2010-09-18

"The Birds" in San Luis Obispo Bay

A few notes about our passage - we are in San Luis Obispo Bay, anchored off Avila Beach after an overnight motor from Monterey on Thursday evening. It was pretty choppy, and for a period of about 5 hours as we went around Point Sur, winds were blowing 30-40kts and gusting to the mid 40s, but at least the winds were behind us, which makes it much more comfortable, even in those speeds. It was also foggy and wet the entire night - after about 9pm could no longer see any lights ashore. The moon, and one planet, attempted to make appearances overnight, but all you could see was a dim glow at best.

Night passages are always interesting. Unlike the cold and dampness, watching phosphorescence in the boat's wake never gets old.

At around 4AM, I (Scott) relieved Chris and Jacob on watch. By now the winds had calmed, but it was still extremely foggy and wet and my glasses were covered with water droplets so I couldn't see anything. I needed to make a minor course adjustment to bring us closer to San Luis Obispo Bay, but clear of all the rocks. Our chartplotter doesn't allow you to move an active waypoint - no problem, I'll just stop the active route and handsteer while I make the adjustment on the chartplotter. So I push STANDBY on the autopilot and am trying to read the little 7" chartplotter screen, dimmed for night vision, through wet glasses. Now this is something you probably have to experience to really understand, but when you are motoring at night with no sails up, in the fog, in choppy seas, with calm winds, you can't feel which direction you are headed - you absolutely have to use instruments - just like a pilot flying through clouds. It's worse at 4AM when tired after not having enough sleep. Yes, I should have pushed the AUTO button, but hey I know how to steer the boat, so no big deal, right? So no problem, I finally get the chartplotter all setup, but then notice things are upside down on the screen. A quick glance at the compass verifies that we are now heading north instead of south. With no sensation of turning, and no reference outside the boat, without realizing it I had completely turned the boat around within a period of less than one minute. In the choppy seas, I didn't even feel the boat turn. Annoyed with myself, but no problem, I just steered us back on course. Now that we were headed back in the right direction, I once again activated the route on the chartplotter, which controls the autopilot in TRACK mode. And what happens? Now the autopilot turns the boat 180 degrees, heading us back north again!! Dang it! It was then that I remembered an annoying feature of our chartplotter. When you activate a route, instead of taking you to the next logical waypoint in the general direction you want to go, it steers you to the start of the route - in our case, back to Monterey. After steering us once again on course, activating just the portion of the route needed, and then getting a towel to clear off my glasses so I could actually see, the rest of my watch went without any issue. I bet the chartplotter on the bridge of the Starship Enterprise never did that - and would you feel a turn like that under warp drive? (Sean, this bit is for you).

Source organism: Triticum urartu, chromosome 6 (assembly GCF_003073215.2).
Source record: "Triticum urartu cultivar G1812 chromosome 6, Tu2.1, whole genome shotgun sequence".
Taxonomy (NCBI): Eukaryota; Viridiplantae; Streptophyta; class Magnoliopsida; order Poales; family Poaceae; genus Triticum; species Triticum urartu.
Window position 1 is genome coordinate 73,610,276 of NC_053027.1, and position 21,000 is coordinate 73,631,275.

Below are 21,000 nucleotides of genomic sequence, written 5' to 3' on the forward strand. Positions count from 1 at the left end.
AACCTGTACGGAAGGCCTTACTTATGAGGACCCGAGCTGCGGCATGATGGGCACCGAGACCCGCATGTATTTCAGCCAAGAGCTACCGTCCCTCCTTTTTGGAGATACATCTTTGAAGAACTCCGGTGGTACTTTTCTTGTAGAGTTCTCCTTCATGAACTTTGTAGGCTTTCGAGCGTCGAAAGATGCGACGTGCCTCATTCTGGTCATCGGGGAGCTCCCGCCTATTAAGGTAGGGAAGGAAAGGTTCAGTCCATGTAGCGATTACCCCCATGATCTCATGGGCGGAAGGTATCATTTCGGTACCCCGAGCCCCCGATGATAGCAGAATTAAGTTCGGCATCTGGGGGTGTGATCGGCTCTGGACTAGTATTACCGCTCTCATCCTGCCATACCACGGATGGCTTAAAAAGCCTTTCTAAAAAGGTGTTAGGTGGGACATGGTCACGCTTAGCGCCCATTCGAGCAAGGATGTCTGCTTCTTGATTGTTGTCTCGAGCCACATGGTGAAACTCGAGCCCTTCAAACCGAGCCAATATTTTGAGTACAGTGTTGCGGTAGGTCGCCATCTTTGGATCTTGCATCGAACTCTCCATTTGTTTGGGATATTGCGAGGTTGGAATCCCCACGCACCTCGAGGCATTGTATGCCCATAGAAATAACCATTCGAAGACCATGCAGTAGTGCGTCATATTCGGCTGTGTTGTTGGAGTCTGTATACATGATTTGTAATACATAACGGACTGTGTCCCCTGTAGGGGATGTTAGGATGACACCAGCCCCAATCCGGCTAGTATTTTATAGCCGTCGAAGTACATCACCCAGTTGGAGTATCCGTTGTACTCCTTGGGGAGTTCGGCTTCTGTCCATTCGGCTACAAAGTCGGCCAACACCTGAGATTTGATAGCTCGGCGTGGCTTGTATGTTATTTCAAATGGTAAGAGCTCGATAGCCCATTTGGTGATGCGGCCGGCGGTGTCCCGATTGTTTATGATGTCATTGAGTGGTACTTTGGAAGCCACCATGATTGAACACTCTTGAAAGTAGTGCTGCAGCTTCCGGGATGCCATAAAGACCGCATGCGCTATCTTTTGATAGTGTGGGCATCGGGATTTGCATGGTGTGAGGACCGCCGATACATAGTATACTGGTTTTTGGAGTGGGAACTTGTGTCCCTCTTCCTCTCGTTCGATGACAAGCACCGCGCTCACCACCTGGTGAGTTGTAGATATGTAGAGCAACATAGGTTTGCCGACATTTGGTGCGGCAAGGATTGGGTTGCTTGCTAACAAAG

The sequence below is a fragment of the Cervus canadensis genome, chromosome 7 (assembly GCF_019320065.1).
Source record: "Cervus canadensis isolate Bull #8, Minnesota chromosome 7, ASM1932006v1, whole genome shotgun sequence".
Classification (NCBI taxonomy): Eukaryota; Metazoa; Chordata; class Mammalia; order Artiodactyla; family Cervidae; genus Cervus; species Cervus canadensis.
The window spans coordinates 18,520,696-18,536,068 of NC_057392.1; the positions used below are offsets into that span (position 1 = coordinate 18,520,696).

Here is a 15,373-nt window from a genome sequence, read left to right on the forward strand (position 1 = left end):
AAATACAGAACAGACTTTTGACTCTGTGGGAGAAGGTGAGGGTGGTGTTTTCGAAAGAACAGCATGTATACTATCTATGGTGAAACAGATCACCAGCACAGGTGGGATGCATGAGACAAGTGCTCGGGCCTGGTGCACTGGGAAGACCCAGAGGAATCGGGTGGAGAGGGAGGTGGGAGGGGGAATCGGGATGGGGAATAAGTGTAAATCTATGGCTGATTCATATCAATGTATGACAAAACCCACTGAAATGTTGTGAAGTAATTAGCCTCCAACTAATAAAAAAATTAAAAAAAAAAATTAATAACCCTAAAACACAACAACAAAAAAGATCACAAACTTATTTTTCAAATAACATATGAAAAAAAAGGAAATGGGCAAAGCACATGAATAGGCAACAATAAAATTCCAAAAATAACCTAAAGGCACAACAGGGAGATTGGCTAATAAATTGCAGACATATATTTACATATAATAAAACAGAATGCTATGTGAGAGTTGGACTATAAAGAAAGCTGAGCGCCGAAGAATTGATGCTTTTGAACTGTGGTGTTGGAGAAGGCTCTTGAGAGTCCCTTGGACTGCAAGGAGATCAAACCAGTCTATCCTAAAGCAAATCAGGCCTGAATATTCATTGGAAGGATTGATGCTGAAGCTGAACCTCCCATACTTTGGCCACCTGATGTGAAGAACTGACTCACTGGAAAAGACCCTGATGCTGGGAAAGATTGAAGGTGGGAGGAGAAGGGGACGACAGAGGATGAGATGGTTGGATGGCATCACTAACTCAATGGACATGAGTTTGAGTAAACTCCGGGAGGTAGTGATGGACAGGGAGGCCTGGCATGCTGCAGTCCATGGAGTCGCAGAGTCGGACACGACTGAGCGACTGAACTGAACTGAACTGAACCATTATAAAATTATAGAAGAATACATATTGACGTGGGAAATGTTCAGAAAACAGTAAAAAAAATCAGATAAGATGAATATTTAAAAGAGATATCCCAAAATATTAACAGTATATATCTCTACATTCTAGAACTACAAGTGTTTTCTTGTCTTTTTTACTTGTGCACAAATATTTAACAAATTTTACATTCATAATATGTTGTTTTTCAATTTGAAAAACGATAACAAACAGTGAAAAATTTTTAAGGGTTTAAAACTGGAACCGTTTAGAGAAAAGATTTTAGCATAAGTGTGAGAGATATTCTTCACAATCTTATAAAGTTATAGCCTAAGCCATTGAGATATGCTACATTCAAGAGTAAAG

Right outside San Luis Obispo Bay we went through some kelp and got to see a ton of neat jellyfish. So far, jellyfish seem to figure prominently in our trip!

We found a good spot to anchor right off Avila Beach in 25' of water, and a nice wifi connection thanks to Cal Poly!

In the afternoon. it suddenly sounded like we were in the middle of a packed concert hall, with everyone applauding. We rushed outside to see the boat literally surrounded by birds! There were thousands and thousands of them - in the water all around the boat, and flying in circles around us. We've never seen anything like it before!

As far as we can tell, these are Shearwaters - a bird species none of us were familiar with by name though we've seen lots of these particular birds as we've come down the coast. There were a few Sea Gulls and Pelicans getting in on the action too, along with one Seal.

Here's an excerpt of the video - the whole 6 minute clip will have to wait... [UPDATE: full video clip is viewable here].



This evening we head off around Point Conception towards Ventura.

3 comments:

  1. Scott, I know that feeling of being disoriented like that in the fog. Years ago when I was skiing at Squaw Valley I got caught at the top of the mountain in a fog bank. I had just gotten off the lift and you couldn't tell the difference between the fog and the snow. It felt like I was floating in mid air. My eyes where wide open but everything was white. I finally got down the mountain enought to get under the fog bank.

    For a while it was like skiing blind but with ymy eyes wide open. I strange feeling to say the least. Godd luck. Ned

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  2. Wow! It is so fun to keep track online...thanks Scott for all of the updates. Keep it up as long as you have wifi. Be SAFE!!!!

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  3. You guys Are so Lucky Wish i could have came with you

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